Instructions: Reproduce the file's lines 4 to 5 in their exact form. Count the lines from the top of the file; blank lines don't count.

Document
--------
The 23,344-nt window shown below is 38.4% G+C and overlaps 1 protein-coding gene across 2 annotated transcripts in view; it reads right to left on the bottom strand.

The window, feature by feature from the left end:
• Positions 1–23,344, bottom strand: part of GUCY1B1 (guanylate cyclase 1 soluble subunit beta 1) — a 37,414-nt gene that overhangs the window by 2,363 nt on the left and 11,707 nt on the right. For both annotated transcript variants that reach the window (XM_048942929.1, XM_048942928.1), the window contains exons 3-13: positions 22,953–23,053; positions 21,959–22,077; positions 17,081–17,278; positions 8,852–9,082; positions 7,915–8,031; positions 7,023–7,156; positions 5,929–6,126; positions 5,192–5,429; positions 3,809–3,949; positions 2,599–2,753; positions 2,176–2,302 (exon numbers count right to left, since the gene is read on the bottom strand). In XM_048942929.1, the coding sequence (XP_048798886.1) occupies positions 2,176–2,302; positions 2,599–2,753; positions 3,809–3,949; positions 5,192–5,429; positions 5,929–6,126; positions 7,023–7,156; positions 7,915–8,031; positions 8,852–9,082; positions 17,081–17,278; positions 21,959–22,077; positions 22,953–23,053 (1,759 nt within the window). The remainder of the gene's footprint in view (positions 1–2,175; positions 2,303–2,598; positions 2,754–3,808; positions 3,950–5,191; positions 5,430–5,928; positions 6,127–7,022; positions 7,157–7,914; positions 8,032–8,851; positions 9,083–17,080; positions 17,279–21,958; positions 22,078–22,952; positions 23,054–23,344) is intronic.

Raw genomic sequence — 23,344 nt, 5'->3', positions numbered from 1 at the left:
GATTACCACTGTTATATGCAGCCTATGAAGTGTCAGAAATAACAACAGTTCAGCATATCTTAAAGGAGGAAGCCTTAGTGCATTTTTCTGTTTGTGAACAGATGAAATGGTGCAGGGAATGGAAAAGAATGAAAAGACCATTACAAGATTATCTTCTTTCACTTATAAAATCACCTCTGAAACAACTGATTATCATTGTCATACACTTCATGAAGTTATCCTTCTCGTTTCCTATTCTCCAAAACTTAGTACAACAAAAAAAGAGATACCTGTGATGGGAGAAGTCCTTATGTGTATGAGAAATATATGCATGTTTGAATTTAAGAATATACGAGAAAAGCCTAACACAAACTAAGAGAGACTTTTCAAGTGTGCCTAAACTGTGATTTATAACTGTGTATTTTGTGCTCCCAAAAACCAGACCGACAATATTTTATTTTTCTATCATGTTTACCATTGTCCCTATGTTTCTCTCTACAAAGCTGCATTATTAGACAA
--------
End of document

Raw genomic sequence — 23,344 nt, 5'->3', positions numbered from 1 at the left:
GATTACCACTGTTATATGCAGCCTATGAAGTGTCAGAAATAACAACAGTTCAGCATATCTTAAAGGAGGAAGCCTTAGTGCATTTTTCTGTTTGTGAACAGATGAAATGGTGCAGGGAATGGAAAAGAATGAAAAGACCATTACAAGATTATCTTCTTTCACTTATAAAATCACCTCTGAAACAACTGATTATCATTGTCATACACTTCATGAAGTTATCCTTCTCGTTTCCTATTCTCCAAAACTTAGTACAACAAAAAAAGAGATACCTGTGATGGGAGAAGTCCTTATGTGTATGAGAAATATATGCATGTTTGAATTTAAGAATATACGAGAAAAGCCTAACACAAACTAAGAGAGACTTTTCAAGTGTGCCTAAACTGTGATTTATAACTGTGTATTTTGTGCTCCCAAAAACCAGACCGACAATATTTTATTTTTCTATCATGTTTACCATTGTCCCTATGTTTCTCTCTACAAAGCTGCATTATTAGACAA